The Human Genome Project benefited from the expertise of former USC Dornsife faculty member David Galas. (Image Source: Wikimedia Commons.)

In memoriam: David J. Galas

The former USC Dornsife molecular and computational biologist was a leader in the Human Genome Project. He also invented technology used in COVID-19 rapid tests.
ByUSC Dornsife News Staff

Renowned molecular biologist and geneticist David Galas, a former faculty member at the USC Dornsife College of Letters, Arts and Sciences, died on May 27. He was 79.

Having dedicated his career to unraveling the mysteries of the human genome, Galas leaves a legacy of groundbreaking research and an enduring impact on the scientific community.

Galas joined USC Dornsife in 1981 as assistant professor of molecular and computational biology in the Department of Biological Sciences, rising to full professor in 1988. He served as head of molecular biology from 1985 to ’90.

His pioneering research demonstrated the potential of DNA sequencing technologies in unraveling the intricate code of life. His contributions — including his leadership in the Human Genome Project — proved pivotal in the development of technologies that have since become indispensable tools in genetics and genomics research.

He also invented technology decades ago that was used for the first rapid-response COVID-19 test.

In 1993, Galas left USC to pursue several leadership positions at high-profile organizations as an entrepreneur, including Darwin Molecular Corporate (later Chiroscience R&D Inc.). He also held positions at Battelle Memorial Institute, the Institute for Systems Biology and the Pacific Northwest Research Institute. His visionary approach to research, emphasizing the importance of integrating biology, mathematics and engineering, led to new strategies for understanding complex biological systems.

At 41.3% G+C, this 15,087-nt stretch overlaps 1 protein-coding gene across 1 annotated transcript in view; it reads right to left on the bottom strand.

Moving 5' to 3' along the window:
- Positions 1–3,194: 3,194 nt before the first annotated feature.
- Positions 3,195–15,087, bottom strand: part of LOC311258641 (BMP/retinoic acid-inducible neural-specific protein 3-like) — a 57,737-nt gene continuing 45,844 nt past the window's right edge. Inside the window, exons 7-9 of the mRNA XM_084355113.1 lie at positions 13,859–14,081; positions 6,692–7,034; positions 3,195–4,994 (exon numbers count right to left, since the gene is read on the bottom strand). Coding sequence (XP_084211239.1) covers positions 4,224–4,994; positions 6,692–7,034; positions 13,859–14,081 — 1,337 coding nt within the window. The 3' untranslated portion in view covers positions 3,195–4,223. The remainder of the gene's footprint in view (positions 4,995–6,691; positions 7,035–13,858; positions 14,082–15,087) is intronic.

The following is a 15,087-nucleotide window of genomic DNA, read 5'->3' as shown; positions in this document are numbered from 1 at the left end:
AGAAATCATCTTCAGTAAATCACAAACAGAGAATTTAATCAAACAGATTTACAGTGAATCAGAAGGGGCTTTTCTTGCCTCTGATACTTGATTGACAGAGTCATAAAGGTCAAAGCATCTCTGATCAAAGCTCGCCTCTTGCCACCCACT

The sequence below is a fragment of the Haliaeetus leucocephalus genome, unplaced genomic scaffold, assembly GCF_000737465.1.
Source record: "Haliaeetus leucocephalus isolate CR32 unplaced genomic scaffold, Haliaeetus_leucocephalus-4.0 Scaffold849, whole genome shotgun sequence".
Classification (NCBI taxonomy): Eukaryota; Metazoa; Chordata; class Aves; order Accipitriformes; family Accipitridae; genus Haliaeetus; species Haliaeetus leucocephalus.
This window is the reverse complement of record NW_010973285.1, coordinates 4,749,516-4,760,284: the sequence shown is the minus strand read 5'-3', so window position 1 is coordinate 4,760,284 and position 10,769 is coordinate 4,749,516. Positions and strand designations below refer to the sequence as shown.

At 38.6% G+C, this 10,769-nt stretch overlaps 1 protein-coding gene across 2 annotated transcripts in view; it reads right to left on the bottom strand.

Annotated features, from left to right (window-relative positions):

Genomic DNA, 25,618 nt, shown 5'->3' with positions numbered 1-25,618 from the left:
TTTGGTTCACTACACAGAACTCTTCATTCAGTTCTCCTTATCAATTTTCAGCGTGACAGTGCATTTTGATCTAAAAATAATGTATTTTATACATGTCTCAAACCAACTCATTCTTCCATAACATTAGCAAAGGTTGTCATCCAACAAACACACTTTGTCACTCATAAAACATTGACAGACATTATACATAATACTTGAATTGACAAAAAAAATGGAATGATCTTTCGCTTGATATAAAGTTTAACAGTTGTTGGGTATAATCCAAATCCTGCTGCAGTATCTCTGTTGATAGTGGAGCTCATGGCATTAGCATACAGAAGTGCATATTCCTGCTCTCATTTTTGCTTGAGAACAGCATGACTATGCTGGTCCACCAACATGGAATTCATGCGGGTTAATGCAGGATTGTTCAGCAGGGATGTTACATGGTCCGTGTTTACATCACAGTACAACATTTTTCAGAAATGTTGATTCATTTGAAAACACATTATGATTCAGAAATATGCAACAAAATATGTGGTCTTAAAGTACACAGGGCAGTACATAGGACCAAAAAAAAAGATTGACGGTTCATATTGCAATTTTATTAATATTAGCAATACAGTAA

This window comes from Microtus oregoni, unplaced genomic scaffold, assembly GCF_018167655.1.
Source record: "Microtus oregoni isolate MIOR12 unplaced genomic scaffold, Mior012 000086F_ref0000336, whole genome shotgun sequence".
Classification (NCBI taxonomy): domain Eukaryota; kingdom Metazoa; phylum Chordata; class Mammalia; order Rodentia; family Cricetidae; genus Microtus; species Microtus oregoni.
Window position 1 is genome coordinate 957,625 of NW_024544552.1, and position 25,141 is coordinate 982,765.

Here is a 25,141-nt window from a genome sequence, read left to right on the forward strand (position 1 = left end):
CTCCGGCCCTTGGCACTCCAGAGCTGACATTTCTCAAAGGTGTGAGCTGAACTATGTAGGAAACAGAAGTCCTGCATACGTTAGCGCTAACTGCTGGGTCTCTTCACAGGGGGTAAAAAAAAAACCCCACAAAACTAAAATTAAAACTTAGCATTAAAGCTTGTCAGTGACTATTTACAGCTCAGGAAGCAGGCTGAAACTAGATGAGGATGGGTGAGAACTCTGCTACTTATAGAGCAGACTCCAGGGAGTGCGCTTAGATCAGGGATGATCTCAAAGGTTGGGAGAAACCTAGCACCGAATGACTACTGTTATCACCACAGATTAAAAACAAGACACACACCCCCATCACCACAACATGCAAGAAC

During his career, Galas served on a number of National Academy of Sciences-National Research Council boards, committees and panels as well as on nonprofit organization committees.

Beyond his scientific achievements, Galas also was known for his warm personality and infectious enthusiasm. Distinguished Professor Emeritus of Biological Sciences Norman Arnheim, whom Galas helped recruit to USC Dornsife, recalled Galas’ thoughtfulness, which helped Arnheim decide to join USC in 1985. Arnheim wrote in his tribute to Galas, “We will always be grateful to him for introducing us to Southern California.”

University Professor Emeritus and Professor Emeritus of Biological Sciences, Mathematics, and Computer Science Michael Waterman noted Galas’ wide-ranging interests and skills.

“In David Galas we have a man who can conceive of important biological experiments, carry them out with his own hands and then analyze the data; who can formulate and prove theorems in pure mathematics; who can write and publish poetry; who is a painter of high quality,” Waterman wrote. “Just to satisfy one of these categories is more than most achieve in a lifetime. How many people on the globe fill all of them? I conjecture that number is precisely one.”

Learn more about Galas at